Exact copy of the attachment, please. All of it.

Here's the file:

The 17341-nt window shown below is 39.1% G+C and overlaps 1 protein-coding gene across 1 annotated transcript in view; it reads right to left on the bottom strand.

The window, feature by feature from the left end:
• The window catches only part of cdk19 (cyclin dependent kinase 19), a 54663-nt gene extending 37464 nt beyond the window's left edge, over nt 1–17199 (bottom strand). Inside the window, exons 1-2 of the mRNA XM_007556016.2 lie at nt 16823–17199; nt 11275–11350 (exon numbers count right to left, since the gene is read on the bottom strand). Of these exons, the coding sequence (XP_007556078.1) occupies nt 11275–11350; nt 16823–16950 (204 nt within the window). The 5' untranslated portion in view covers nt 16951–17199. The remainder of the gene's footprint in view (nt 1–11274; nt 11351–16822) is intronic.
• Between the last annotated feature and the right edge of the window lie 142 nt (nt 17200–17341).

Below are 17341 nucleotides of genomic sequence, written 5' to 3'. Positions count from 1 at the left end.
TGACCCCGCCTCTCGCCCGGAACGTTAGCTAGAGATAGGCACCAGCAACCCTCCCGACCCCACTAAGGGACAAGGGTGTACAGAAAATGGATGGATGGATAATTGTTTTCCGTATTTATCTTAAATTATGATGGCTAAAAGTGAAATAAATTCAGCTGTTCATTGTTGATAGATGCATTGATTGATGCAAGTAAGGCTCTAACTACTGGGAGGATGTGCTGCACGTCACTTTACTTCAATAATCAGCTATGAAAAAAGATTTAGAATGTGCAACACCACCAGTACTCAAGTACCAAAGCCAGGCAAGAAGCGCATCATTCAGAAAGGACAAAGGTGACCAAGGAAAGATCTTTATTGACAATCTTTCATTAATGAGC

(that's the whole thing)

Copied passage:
The 17341-nt window shown below is 39.1% G+C and overlaps 1 protein-coding gene across 1 annotated transcript in view; it reads right to left on the bottom strand.

The window, feature by feature from the left end:
• The window catches only part of cdk19 (cyclin dependent kinase 19), a 54663-nt gene extending 37464 nt beyond the window's left edge, over nt 1–17199 (bottom strand). Inside the window, exons 1-2 of the mRNA XM_007556016.2 lie at nt 16823–17199; nt 11275–11350 (exon numbers count right to left, since the gene is read on the bottom strand). Of these exons, the coding sequence (XP_007556078.1) occupies nt 11275–11350; nt 16823–16950 (204 nt within the window). The 5' untranslated portion in view covers nt 16951–17199. The remainder of the gene's footprint in view (nt 1–11274; nt 11351–16822) is intronic.
• Between the last annotated feature and the right edge of the window lie 142 nt (nt 17200–17341).

Below are 17341 nucleotides of genomic sequence, written 5' to 3'. Positions count from 1 at the left end.
TGACCCCGCCTCTCGCCCGGAACGTTAGCTAGAGATAGGCACCAGCAACCCTCCCGACCCCACTAAGGGACAAGGGTGTACAGAAAATGGATGGATGGATAATTGTTTTCCGTATTTATCTTAAATTATGATGGCTAAAAGTGAAATAAATTCAGCTGTTCATTGTTGATAGATGCATTGATTGATGCAAGTAAGGCTCTAACTACTGGGAGGATGTGCTGCACGTCACTTTACTTCAATAATCAGCTATGAAAAAAGATTTAGAATGTGCAACACCACCAGTACTCAAGTACCAAAGCCAGGCAAGAAGCGCATCATTCAGAAAGGACAAAGGTGACCAAGGAAAGATCTTTATTGACAATCTTTCATTAATGAGC